"Don't let the struggle for a strong opening strangle your creativity. Many of the best first lines are written last. Too many writing projects never get past the first paragraph or page, because of this particular type of perfectionism. For a writer, the perfect opening is one that either propels you into the piece and gets you writing, or simply doesn't get in your way. Yes, you need a strong opening… eventually. But writing, even with a clear focus, is about discovery. Your finished piece may be very different than what you first imagined."
On twitter, one day, this tip started a conversation about the fine line between caring about craft and perfectionism. Where does polishing your writing end, and perfectionism begin? How can you tell the difference between the two, when perfectionism so often looks and feels like wanting your writing to be the best it can be. Isn't that a good thing? Isn't that professionalism?
To sort this out for myself, I did some brainstorming and came up with some subtle, and not so subtle, differences between the two…
PERFECTIONISM: Your writing's never good enough.
PROFESSIONALISM: You want your writing to be the best it can be.
PERFECTIONISM: You often judge your writing harshly, and beat yourself up over it.
PROFESSIONALISM: You have a sense of professionalism and pride in your work.
PERFECTIONISM: Trying to be "perfect" often slows your progress, or stops it cold.
PROFESSIONALISM: As you polish your prose, you make steady progress and your writing gets better and better with each draft.
PERFECTIONISM: You spend hours agonizing over and editing EVERYTHING: emails, blog posts, and even comments you're making on other people's blogs, taking precious writing and editing time away from your primary project: your book, ebook, or novel.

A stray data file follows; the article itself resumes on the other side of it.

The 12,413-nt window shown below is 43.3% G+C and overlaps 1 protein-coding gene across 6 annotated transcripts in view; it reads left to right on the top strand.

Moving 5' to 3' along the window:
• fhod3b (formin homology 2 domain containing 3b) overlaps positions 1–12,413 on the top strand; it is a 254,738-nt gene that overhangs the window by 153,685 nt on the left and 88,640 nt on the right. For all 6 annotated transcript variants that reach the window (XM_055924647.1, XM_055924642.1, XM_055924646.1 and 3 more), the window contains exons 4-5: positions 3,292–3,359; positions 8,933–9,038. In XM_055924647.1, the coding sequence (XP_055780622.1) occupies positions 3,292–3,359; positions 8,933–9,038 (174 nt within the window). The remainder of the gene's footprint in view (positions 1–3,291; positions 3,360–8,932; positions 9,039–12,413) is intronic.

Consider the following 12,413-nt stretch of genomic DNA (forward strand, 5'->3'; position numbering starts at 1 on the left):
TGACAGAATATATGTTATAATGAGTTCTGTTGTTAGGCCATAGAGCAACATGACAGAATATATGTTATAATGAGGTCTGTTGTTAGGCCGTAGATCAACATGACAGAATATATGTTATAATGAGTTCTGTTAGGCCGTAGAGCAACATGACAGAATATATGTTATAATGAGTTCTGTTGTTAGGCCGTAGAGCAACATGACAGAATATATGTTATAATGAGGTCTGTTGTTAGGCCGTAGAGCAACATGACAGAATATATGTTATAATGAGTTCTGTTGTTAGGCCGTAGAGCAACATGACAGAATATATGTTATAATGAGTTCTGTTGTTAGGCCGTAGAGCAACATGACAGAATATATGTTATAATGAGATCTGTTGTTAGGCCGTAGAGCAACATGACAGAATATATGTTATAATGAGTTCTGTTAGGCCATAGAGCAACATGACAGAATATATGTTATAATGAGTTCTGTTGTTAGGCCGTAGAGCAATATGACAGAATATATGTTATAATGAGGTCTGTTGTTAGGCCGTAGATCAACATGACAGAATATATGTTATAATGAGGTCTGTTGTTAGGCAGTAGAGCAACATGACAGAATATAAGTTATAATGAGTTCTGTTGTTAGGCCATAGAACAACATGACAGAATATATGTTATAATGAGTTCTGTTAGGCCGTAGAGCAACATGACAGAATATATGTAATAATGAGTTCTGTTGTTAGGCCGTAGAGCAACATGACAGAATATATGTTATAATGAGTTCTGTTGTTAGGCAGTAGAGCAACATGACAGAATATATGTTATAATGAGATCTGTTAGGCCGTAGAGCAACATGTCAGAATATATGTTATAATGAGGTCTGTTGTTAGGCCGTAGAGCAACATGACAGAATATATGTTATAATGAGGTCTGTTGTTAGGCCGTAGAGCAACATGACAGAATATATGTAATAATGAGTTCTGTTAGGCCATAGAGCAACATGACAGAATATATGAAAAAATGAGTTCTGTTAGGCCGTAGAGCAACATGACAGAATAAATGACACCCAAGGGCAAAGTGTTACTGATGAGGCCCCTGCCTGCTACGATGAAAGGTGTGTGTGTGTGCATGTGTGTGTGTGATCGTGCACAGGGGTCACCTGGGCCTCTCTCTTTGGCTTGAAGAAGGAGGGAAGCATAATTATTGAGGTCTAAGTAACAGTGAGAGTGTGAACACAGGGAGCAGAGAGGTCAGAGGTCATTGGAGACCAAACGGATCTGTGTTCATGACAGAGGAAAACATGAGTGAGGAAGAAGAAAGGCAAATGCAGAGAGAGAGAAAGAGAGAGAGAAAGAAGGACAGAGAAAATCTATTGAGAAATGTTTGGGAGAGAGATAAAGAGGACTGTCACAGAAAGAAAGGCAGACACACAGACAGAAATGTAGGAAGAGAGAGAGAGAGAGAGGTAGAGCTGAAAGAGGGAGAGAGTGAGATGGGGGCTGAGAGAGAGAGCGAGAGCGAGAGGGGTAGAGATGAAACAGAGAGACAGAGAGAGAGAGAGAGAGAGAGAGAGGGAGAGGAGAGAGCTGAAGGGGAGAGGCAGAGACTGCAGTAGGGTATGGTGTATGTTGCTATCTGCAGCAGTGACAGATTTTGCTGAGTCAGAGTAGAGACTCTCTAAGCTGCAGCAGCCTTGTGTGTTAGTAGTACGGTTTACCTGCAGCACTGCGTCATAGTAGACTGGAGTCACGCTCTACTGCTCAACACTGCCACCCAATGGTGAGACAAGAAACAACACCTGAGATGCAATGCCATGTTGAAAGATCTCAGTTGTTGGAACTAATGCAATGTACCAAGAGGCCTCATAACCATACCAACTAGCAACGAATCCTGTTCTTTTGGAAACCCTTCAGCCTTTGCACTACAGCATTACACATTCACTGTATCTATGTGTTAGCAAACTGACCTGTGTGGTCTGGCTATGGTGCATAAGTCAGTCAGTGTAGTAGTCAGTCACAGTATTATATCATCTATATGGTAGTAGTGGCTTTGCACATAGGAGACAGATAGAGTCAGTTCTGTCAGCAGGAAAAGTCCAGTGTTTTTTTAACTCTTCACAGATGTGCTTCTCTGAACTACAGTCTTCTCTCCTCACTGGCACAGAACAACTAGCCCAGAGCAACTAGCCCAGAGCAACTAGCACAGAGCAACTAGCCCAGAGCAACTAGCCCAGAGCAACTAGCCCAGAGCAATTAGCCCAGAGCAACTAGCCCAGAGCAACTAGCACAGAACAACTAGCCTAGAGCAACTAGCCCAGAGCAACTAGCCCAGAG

PROFESSIONALISM: You have a sense of appropriateness. While you always want to do your best, you know that your blog post doesn't need to go through as many drafts as your book.
PERFECTIONISM: You can't move forward until you get it right. So, if something "right" doesn't come when needed, you end up abandoning project after project.
PROFESSIONALISM: If something isn't right and you can't quite get it, you feel free to move on because you know that you'll come back later and clean it up.
PERFECTIONISM: Causes frustration and tension, which closes down creativity.
PROFESSIONALISM: Gives you a sense of confidence, which opens up creativity.
Although professionalism and perfectionism can sometimes look the same--like being concerned about writing well--there's a subtle and important difference between the two which can be seen and felt in how we relate to our writing, what we say to ourselves as we write (or about our writing), and how writing and editing makes us feel.
Does your caring about craft spill over into perfectionism at times?
Rarely or often?
What does your perfectionism look like?
EXERCISE: Make a list of what you do, or say to yourself about your writing, when you're caught up in perfectionism. Once that's done, for every item list an "antidote" or alternative--what you might do or say to yourself, instead, that's more self-loving and that will open up your creativity, rather than close it down.
In my interview with Mark David Gerson (the author of one of my favorite books on writing, The Voice of the Muse: Answering the Call to Write) for The WritingSpirit Book Writers Community, we talked about perfectionism.
Mark David said:
We all carry little perfectionist genes in our bodies. We all want to get it right. The first thing I said to this group the other day was, "It's never going to be perfect. Period. End of story." It simply cannot be perfect. It can be the best you can make it, but it will never be perfect. There are all kinds of reasons we can go into for that, but it won't be perfect.
If you start at that place, then you polish it as much as you can, at a certain point I think you have to stop or you will be writing the same book the rest of your life, or the same paragraph, or the same sentence.
Mark David then went on to talk about the nature of ideas and why it's actually impossible to capture them perfectly.
Where do you draw the line between professionalism and perfectionism?